When I started in the headphones game, with my Beyerdynamic DT990 in 2012, it seemed that the HD800 was the most coveted headphones that I saw on internet forums amongst the mid-fi crowd. Due to Sennheiser’s place in the industry, it seems that there are three headphones that they have produced that have been in enthusiasts’ journey at one point or another: the HD600, the HD650 and the HD800. What is most interesting to me about this transition is that the HD800 could not be further from the 6XX series. Gone is the veil I heard when I had my HD600. Also, gone is the warmth and traditional design – for the HD800 is one of the most unique looking cans out there.
     
    Specifications of the Stock HD800
     
    Frequency response (headphones) 14 – 44100 Hz (- 3 dB)
     
    Frequency response 6 – 51000 Hz (- 10 dB)
     
    THD, total harmonic distortion 0.02 % (1 kHz 1 Vrms)
     
    Contact pressure ~ 3,4 N (± 0,3 N)
     
    Jack plug Jack stereo ¼” (6,3 mm)
     
    Cable length 3 m
     
    Weight Without cable: 330 g
     
    Nominal impedance 300 Ω
     
    Build, Design & Comfort
     
    I know people who would not ever think of upgrading from their Apple Earpods who have told me that the HD800 looks “cool.” It does indeed, incorporating a simultaneous industrial and futuristic design that showcases a large diaphragm surrounded by black and silver. Looking at it, I see it as an alien in the design that Sennheiser have gone for in everything from their basic models up to the Orpheus. The HD800 is like Roger from American Dad, obviously the outsider but one that demands all the attention of the audience.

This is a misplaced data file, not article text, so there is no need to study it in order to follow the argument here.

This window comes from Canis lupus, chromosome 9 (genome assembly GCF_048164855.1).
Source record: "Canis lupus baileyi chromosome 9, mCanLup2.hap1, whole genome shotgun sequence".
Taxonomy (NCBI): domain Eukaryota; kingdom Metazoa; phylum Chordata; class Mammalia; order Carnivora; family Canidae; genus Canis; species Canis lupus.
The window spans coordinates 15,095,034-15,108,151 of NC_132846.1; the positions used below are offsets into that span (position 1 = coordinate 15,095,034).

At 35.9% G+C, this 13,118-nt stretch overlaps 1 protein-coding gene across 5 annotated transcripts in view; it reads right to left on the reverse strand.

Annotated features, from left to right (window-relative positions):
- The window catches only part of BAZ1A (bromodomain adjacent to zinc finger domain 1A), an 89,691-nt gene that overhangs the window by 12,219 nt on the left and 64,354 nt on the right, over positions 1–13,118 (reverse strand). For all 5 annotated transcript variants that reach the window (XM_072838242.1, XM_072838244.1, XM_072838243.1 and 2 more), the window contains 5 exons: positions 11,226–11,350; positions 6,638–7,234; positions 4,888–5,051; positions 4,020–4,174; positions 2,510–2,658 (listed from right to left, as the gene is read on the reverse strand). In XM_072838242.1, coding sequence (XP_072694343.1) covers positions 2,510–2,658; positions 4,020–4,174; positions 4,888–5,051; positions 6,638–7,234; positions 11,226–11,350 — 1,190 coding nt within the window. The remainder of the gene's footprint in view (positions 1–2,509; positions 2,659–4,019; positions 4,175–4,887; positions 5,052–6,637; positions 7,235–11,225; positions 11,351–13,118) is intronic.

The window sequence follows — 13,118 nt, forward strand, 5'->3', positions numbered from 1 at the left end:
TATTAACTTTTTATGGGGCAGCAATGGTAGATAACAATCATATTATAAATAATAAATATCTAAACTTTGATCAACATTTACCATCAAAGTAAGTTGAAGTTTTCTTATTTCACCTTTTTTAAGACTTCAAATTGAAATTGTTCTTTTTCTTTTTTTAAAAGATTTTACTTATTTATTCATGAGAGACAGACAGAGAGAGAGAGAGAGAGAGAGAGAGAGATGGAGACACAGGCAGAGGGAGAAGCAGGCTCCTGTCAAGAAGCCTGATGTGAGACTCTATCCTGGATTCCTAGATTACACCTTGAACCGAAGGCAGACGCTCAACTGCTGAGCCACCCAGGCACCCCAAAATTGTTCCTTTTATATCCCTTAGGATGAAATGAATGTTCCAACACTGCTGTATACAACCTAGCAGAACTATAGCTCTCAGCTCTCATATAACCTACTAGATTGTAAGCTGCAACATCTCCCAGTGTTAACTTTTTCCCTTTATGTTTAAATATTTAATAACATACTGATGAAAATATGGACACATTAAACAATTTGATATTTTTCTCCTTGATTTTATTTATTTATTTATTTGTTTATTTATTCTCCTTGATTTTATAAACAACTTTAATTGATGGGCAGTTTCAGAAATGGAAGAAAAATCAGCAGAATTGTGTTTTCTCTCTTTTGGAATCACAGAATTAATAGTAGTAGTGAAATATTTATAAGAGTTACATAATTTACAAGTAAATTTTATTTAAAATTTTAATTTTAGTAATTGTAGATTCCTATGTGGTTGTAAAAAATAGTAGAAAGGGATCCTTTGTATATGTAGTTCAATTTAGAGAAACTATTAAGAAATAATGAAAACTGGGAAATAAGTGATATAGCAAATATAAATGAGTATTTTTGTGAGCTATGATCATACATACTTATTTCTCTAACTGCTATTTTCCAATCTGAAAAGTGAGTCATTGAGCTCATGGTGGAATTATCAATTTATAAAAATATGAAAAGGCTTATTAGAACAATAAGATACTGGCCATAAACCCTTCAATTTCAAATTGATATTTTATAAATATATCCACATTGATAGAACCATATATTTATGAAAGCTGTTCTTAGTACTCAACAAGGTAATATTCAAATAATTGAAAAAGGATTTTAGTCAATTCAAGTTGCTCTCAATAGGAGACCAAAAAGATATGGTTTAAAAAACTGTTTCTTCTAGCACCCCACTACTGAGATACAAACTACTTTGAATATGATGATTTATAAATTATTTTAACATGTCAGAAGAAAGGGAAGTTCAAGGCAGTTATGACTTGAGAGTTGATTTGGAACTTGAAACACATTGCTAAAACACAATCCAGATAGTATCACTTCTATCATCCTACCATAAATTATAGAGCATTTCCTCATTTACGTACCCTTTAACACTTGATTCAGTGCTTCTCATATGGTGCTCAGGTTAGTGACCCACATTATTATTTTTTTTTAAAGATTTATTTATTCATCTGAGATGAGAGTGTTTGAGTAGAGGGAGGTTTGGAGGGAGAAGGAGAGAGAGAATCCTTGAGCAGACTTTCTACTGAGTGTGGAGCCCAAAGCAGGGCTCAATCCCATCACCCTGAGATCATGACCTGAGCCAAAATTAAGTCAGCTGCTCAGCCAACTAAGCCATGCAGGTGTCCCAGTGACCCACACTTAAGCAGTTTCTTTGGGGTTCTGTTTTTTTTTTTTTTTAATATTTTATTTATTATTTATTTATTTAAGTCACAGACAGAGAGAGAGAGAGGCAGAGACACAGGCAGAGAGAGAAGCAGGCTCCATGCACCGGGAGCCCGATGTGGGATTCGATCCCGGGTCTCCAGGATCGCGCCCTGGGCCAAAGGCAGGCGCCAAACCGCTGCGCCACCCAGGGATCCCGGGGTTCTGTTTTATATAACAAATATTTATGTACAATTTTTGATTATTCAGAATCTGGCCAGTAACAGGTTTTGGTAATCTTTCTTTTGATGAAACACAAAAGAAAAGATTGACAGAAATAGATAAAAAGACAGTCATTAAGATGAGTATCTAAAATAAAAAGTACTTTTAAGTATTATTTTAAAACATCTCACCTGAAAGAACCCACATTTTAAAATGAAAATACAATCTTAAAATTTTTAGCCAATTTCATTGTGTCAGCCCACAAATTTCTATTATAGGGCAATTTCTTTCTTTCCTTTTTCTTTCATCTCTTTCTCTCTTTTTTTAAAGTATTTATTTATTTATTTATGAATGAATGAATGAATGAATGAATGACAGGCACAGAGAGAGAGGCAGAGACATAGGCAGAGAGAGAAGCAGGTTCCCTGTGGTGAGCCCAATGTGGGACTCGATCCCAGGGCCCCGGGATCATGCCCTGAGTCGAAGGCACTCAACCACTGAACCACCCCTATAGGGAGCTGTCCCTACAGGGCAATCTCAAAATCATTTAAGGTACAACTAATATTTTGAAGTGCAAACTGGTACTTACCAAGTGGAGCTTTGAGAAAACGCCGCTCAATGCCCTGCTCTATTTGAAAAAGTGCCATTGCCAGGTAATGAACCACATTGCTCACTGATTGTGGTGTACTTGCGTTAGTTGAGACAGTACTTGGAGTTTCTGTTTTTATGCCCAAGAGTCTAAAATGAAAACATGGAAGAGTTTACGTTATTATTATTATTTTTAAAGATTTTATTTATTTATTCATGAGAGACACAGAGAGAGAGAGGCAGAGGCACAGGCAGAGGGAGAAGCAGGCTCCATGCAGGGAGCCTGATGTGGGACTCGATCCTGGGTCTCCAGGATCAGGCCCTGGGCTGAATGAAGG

The comfort is absolutely stellar. I feel like I’ve been in a semi-abusive relationship with some headphones this year, or rather a love-hate relationship. I love, love the sound they emit but I hate how they fit and the comfort issues. The relatively low (compared to the others) weight is another big plus in my book, as I found the 330g weight a breeze compared to the likes of the Hifiman HE-500 in its full-metal glory. The earcup design is another innovative factor, as it is abundantly large and ear-shaped – due to which the HD800 simply disappears on my head. The headband does not have a high amount of padding, but it does not need it either. It does not slip or fall off my head either if I position them at an angle. Simply put, you can pull these on and not have to worry about them till your listening session is done.